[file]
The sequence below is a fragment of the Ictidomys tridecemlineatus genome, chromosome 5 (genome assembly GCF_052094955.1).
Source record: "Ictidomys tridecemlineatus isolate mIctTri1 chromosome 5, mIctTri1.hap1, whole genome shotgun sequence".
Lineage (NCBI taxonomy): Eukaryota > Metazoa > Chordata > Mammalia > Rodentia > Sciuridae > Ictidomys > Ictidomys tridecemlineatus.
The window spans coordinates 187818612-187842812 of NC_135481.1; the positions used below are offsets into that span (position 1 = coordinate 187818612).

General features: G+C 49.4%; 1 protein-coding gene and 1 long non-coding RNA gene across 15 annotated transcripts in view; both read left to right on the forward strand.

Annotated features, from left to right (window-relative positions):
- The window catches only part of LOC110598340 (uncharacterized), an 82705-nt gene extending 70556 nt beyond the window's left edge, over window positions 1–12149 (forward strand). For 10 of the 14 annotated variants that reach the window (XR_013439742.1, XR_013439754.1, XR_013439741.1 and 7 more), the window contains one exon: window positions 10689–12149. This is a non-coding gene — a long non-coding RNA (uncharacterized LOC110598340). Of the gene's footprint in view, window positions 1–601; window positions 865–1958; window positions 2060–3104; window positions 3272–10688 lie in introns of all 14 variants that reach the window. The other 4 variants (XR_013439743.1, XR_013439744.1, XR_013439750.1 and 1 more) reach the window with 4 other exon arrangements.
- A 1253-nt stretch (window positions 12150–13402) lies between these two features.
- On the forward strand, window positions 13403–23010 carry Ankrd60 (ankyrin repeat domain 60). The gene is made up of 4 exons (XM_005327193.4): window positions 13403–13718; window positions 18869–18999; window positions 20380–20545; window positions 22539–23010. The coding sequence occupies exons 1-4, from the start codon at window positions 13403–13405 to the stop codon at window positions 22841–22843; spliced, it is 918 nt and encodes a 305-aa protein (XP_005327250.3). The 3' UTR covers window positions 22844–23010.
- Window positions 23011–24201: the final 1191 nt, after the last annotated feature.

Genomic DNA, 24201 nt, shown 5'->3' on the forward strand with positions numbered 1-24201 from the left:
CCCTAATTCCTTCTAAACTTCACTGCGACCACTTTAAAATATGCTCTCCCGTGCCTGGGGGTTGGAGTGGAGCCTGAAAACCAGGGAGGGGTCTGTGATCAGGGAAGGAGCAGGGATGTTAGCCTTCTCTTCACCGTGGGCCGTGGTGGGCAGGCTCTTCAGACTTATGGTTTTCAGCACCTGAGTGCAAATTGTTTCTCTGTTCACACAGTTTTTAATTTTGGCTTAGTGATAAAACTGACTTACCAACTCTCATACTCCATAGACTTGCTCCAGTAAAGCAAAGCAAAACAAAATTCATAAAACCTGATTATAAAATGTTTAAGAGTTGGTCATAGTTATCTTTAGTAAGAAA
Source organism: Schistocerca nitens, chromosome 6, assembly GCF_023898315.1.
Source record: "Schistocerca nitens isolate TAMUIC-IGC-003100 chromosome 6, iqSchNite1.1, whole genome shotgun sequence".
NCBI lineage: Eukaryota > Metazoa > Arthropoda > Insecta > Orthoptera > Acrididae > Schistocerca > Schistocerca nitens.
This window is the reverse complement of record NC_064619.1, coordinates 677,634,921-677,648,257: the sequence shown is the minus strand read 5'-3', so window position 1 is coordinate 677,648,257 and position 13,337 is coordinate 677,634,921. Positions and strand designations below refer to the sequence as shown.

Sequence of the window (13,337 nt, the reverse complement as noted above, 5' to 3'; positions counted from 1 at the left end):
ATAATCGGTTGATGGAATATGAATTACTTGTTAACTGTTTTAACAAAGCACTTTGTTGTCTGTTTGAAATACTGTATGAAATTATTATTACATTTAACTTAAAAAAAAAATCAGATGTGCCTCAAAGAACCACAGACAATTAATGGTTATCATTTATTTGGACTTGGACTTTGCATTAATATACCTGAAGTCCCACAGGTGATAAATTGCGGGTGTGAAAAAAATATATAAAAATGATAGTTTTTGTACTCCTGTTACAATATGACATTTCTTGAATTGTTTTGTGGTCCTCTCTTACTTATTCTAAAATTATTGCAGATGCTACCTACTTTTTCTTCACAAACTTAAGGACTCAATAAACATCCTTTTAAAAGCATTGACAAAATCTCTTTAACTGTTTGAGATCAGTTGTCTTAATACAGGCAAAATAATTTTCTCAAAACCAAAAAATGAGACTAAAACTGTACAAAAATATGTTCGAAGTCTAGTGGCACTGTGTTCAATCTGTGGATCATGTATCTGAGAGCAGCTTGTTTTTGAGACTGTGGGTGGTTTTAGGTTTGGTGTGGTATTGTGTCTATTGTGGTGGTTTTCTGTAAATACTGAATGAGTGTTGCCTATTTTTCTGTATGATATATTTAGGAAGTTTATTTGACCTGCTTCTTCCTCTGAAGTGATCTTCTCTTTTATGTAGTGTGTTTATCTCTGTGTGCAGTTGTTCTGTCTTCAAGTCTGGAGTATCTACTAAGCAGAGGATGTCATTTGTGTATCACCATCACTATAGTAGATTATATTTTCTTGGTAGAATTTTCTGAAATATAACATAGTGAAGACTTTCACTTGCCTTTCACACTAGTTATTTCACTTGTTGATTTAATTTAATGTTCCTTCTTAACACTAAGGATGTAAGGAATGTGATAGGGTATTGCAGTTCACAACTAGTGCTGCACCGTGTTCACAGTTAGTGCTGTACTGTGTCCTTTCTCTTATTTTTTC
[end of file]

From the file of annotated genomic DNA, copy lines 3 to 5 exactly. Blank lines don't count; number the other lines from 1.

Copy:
Lineage (NCBI taxonomy): Eukaryota > Metazoa > Chordata > Mammalia > Rodentia > Sciuridae > Ictidomys > Ictidomys tridecemlineatus.
The window spans coordinates 187818612-187842812 of NC_135481.1; the positions used below are offsets into that span (position 1 = coordinate 187818612).

General features: G+C 49.4%; 1 protein-coding gene and 1 long non-coding RNA gene across 15 annotated transcripts in view; both read left to right on the forward strand.